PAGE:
Shockingly, with the worst deficit in Canada, the Premier's response on his plan to get us out of his mess was that he's going to stand there and he's going to do some heavy thinking. Well, Minister, it's been a year since the economic crisis began. Ontario families expect a Premier who will lead in a crisis, not freeze.

Is Canada's worst government so paralyzed by scandal that they're incapable of acting on this record deficit?

Hon. Dwight Duncan: Actually, this government led. It led in its March budget that is investing in stimulus, investing in job creation. It's investing to a manner and extent that was called upon by the International Monetary Fund, called upon by the OECD. It's being done by the government of Canada, the government of British Columbia, the government of Alberta, the government of Saskatchewan, the government of Manitoba, governments around the world. That was the appropriate response for this year and we will continue to implement that.

Going forward, governments around the world will have to grapple with deficits and we intend to do that. We will be responsible and focused. We will spend the next five months leading up to the next provincial budget consulting and working toward getting that down. That is the appropriate process, and when Ontario gets through this, and we will, we will be bigger, we will be better and we will be stronger.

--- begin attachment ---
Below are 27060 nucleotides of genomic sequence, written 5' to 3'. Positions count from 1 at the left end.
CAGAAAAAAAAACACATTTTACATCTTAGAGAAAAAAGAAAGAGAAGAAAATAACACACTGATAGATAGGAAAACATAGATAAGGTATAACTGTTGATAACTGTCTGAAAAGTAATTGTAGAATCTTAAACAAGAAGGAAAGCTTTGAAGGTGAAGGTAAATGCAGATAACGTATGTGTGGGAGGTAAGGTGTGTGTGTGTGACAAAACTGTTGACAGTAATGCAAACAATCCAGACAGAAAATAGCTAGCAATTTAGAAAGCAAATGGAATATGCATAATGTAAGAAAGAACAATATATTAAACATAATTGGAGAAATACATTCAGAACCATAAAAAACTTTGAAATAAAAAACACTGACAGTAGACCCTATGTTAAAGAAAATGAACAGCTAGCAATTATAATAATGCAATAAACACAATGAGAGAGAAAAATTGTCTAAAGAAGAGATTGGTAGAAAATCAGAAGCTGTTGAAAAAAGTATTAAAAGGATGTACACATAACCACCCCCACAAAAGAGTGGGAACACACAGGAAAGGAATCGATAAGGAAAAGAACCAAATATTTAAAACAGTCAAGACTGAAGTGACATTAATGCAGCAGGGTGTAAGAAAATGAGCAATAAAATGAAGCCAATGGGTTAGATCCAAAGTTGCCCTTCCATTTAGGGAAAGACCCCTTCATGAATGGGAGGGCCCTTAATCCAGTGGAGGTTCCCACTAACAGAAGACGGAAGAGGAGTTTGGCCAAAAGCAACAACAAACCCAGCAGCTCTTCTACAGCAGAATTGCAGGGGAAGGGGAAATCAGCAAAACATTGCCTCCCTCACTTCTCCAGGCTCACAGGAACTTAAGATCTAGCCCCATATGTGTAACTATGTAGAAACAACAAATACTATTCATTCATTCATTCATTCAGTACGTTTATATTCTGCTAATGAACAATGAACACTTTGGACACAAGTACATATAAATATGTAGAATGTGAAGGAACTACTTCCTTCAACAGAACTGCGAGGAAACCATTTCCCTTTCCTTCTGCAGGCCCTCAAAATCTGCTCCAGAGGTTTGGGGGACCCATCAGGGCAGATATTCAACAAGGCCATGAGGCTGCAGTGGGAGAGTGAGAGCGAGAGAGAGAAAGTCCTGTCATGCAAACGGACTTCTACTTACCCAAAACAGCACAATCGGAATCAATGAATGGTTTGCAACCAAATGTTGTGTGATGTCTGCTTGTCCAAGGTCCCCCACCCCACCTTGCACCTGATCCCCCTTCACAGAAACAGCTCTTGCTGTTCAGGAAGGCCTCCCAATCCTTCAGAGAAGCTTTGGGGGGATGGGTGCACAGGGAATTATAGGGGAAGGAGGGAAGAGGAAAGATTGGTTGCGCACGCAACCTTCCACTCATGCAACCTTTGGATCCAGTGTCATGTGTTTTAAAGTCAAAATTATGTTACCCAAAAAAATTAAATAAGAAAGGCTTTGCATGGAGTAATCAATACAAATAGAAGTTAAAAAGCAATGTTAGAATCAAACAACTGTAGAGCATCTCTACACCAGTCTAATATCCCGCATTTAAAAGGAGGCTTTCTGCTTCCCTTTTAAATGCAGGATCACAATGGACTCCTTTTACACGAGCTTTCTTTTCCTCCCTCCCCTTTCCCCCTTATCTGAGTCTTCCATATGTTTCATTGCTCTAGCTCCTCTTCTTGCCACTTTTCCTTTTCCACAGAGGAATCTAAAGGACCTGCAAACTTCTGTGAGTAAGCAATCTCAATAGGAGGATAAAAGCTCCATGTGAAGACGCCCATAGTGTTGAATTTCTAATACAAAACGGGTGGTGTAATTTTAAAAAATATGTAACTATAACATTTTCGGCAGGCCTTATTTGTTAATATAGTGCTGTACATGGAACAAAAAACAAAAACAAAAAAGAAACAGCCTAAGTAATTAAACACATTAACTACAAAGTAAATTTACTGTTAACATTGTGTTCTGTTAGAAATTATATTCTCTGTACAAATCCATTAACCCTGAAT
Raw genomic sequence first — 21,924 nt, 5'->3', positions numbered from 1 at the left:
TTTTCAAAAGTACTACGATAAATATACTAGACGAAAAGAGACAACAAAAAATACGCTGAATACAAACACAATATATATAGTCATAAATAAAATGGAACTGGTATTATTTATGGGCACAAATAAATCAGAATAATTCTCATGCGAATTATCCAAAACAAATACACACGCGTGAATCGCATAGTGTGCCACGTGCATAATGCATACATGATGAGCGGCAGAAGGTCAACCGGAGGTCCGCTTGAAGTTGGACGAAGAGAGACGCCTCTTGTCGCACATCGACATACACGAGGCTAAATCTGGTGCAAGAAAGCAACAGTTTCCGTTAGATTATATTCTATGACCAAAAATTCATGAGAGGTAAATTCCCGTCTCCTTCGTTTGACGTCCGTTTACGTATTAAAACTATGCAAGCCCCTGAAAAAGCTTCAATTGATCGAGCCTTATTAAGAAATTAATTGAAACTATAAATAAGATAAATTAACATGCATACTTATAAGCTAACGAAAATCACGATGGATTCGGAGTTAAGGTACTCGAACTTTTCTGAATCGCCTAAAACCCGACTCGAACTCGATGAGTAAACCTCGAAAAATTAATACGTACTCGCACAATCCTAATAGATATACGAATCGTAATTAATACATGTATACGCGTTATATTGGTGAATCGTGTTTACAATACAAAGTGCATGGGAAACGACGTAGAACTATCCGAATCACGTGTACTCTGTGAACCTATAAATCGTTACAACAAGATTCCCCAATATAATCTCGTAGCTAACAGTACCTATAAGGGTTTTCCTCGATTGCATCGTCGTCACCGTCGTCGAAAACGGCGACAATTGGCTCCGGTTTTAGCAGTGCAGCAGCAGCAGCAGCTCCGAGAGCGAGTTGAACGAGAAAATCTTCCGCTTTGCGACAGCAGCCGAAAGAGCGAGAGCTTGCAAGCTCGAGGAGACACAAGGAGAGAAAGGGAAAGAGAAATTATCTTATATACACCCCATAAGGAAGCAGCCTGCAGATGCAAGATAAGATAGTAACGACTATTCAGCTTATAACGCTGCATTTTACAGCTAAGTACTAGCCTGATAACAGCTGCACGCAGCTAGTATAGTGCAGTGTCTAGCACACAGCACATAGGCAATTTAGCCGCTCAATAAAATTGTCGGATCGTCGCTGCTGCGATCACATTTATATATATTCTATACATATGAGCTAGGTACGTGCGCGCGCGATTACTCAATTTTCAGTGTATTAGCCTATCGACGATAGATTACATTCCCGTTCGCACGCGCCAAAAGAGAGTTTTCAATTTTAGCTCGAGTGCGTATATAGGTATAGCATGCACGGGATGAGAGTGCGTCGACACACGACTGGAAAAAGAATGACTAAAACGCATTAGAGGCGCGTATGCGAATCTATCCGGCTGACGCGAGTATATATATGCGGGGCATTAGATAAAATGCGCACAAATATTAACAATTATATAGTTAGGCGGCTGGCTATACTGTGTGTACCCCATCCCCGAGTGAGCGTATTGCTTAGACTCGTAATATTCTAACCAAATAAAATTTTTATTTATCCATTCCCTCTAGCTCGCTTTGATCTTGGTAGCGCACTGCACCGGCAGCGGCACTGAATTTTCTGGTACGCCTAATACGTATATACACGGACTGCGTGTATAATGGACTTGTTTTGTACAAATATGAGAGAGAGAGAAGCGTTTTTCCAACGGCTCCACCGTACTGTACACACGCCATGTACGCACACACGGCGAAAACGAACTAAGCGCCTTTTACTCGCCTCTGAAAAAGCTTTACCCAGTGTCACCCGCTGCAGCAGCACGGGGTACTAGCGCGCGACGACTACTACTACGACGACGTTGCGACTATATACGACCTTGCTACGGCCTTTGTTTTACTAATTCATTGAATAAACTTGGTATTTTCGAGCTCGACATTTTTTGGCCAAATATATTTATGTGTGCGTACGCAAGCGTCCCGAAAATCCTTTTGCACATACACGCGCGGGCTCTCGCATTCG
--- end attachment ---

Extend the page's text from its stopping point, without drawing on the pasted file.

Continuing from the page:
The Speaker (Hon. Steve Peters): Final supplementary.

Mr. Tim Hudak: While the Premier spent the weekend and this morning in his thinking place, Ontario families are now reeling with the news that we have the worst deficit in Canada. Furthermore, the McGuinty government is spending a colossal $2.8 million more each and every hour than they're taking in in provincial revenue.

Not only did the Premier fail to bring a single item for restraint after that bombshell on Thursday, on the same day he revealed this record deficit the Premier said he'd bring in full-day kindergarten, a massive new spending program.

When Ontario families see their bank account is empty, when they find their credit cards are maxed out, they don't go shopping for a brand new car.

Has the Premier given up on any kind of restraint simply because this guy is hard-wired—

The Speaker (Hon. Steve Peters): Thank you. Minister?

Hon. Dwight Duncan: This government and this Premier are taking appropriate steps in the worst downturn since the Great Depression to stimulate the Ontario economy. We're following the advice of the International Monetary Fund, of the OECD. We're doing what the government of Canada is doing. We're doing what the government of British Columbia and what governments around the world are doing.

We believe that investing $32.5 billion in infrastructure is the appropriate response, even if it means a deficit this year and into the near-term future. Those are choices that governments around the world have made. It's about keeping the economy growing as much as we can in the context of a very difficult international circumstance. It's the right policy, and that leader and his party ought to tell the people of Ontario what they'll cut. Will it be hospitals? Will it be schools? Will it be water—

The Speaker (Hon. Steve Peters): Thank you. New question.



Mr. Tim Hudak: A question for the Deputy Premier concerning his billion-dollar eHealth boondoggle. Last Thursday, when asked about the auditor's comments at committee, your Premier dodged, deflected and stonewalled all the opposition questions. I'll give you a chance to do better.